After a few months of being partially or entirely shut due to the coronavirus epidemic, Chinese factories are now gradually getting back on their feet, as the country seems to have successfully contained the virus. However, the Chinese manufacturing industry has hit a wall, as global demand has slumped as several countries have closed borders and industries to contain the virus. As the length of this unprecedented global shutdown is speculative at best, businesses in China are finding it hard to comprehend the enormity of impact. Forecasts are not looking bright, with research firm Gavekal Research expecting a 20-45% year-on-year drop in Chinese exports for the second quarter.
Did you know?
A record 3.28 million workers applied for unemployment benefits last week as the coronavirus hit the U.S. economy, marking the end of a decade-long job expansion. The number of Americans filing for claims was nearly five times the previous record high. The surge was for the week ended March 21 and could rise further.
"Air cargo is a vital partner in the global fight against COVID-19. But we are still seeing examples of cargo flights filled with life-saving medical supplies and equipment grounded due to cumbersome and bureaucratic processes to secure slots and operating permits. These delays are endangering lives. All governments need to step up to keep global supply chains open."
– Alexandre de Juniac, director general and CEO of the International Air Transport Association, commenting on air cargo bottlenecks across the world that are endangering lives.
In other news
Ford plans to restart production at ‘key' auto plants starting in early April
Oil slides on renewed demand woes
Prices dropped back toward the 18-year low hit last week. (WSJ)
Countries starting to hoard food, threatening global trade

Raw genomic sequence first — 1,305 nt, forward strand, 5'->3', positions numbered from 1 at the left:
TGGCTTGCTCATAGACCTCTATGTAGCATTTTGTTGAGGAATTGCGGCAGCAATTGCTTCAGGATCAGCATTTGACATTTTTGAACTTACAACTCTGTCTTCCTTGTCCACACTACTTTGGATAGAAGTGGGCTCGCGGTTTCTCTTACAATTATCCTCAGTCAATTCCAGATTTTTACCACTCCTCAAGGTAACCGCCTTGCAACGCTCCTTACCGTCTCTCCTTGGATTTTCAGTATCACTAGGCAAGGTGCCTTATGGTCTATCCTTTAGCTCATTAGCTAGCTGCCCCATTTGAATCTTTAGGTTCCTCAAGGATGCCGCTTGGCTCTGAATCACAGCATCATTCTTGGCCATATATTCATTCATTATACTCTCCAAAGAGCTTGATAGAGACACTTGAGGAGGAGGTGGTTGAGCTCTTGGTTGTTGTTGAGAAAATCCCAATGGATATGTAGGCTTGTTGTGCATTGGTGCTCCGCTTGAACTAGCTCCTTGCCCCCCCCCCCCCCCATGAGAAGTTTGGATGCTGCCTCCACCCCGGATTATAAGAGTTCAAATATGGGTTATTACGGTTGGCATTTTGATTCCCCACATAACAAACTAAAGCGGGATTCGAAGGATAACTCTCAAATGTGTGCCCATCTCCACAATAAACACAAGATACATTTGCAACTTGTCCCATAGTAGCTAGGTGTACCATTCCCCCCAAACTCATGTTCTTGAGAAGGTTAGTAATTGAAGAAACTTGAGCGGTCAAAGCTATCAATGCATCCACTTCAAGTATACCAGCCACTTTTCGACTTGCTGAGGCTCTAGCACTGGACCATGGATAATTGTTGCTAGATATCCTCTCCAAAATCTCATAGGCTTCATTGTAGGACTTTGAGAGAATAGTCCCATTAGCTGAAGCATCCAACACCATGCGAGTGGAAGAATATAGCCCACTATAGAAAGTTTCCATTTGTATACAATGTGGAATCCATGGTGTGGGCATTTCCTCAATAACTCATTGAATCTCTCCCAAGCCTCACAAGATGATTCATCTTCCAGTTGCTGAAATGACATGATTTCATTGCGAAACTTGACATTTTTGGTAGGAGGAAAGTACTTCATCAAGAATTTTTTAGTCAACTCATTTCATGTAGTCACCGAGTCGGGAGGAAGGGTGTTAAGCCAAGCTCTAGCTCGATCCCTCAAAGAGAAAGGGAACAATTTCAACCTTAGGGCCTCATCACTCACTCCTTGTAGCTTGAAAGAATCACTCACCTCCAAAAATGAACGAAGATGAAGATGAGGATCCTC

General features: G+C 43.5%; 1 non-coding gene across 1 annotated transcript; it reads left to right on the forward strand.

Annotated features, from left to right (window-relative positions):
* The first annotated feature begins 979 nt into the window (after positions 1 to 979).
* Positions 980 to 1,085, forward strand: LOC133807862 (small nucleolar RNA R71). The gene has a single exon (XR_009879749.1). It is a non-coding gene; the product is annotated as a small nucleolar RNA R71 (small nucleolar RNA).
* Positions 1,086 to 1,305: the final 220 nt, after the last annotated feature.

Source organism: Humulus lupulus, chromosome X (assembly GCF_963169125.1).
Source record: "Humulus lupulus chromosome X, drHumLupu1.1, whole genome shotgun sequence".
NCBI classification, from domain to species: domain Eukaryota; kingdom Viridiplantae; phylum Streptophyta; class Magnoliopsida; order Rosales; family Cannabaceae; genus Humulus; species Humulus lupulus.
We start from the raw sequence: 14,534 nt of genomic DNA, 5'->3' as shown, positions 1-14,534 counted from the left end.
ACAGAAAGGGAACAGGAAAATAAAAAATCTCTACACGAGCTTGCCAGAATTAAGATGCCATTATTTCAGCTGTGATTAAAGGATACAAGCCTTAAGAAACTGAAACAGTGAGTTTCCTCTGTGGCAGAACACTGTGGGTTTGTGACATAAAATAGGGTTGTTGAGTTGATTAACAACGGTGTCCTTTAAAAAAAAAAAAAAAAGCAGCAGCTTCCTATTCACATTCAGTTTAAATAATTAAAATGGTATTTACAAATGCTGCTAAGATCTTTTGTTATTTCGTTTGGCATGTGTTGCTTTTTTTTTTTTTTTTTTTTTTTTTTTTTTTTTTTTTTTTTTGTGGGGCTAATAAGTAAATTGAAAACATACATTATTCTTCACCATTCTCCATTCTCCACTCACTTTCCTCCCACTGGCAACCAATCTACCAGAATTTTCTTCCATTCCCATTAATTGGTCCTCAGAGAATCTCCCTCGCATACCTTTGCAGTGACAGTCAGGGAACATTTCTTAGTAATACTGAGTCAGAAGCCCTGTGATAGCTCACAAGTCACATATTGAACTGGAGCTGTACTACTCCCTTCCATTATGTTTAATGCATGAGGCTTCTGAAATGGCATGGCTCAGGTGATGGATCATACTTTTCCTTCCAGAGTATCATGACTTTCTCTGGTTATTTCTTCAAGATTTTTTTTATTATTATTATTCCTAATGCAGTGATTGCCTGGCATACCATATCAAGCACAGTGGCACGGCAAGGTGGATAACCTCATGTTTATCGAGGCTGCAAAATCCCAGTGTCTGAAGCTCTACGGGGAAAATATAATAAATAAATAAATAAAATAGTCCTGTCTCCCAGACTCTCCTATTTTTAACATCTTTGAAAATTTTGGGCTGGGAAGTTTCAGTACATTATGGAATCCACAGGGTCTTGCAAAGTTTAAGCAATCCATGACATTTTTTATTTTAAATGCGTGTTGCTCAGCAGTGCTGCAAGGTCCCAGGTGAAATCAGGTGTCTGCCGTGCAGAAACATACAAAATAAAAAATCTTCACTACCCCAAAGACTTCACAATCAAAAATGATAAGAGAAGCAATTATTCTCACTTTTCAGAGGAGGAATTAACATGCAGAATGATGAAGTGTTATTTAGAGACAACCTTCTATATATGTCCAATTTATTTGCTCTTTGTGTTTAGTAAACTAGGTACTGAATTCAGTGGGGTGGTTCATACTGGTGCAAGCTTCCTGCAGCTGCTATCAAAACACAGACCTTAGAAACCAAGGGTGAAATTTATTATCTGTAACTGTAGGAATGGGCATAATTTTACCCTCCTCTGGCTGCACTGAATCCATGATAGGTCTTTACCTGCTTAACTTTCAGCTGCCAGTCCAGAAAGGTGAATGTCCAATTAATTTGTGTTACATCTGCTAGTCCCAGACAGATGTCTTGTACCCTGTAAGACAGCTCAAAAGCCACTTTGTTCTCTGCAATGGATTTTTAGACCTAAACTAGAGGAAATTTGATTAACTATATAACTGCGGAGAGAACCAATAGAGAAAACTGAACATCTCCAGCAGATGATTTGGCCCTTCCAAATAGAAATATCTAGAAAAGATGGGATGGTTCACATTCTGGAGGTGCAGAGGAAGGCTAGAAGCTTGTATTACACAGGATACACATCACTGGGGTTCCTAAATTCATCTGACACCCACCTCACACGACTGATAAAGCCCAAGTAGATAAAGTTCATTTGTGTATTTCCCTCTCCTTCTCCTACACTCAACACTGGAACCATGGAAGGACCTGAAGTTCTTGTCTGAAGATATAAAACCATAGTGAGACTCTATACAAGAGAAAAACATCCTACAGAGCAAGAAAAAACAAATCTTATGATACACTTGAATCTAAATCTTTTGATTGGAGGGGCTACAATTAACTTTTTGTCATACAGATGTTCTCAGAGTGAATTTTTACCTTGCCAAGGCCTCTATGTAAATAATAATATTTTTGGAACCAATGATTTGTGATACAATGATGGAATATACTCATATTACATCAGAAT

It's not just grocery shoppers who are hoarding pantry staples. Some governments are moving to secure domestic food supplies during the coronavirus pandemic. (Bloomberg)
U.S. seeks to convince Saudi Arabia to end the oil war
US Secretary of State Michael Pompeo is applying verbal pressure to Saudi Arabia, encouraging the Middle Eastern country that started the oil price war to "rise to the occasion" and reassure the oil markets. (Oilprice)
Helm.ai raises $13 million on its unsupervised learning approach to driverless car AI
Helm.ai will put the seed funding toward advanced engineering and R&D and hiring more employees, as well as locking in and fulfilling deals with customers. (TechCrunch)
‘Gig economy' workers will qualify for unemployment insurance under the $2 trillion coronavirus stimulus bill, meaning that Uber and Lyft drivers will get some livelihood support during this distressing time. A provision in the Senate's stimulus bill under the ‘Pandemic Unemployment' section will allow contractors, freelancers and self-employed workers to register for unemployment insurance. However, it is unclear about the amount they would be paid, as current federal regulations dictate unemployment payments to be equal to the weekly pay earned from an employer, capped by the maximum amount set by the respective state.
Hammer down everyone!
Photo: Shutterstock Linhai, Zhejiang Province, China
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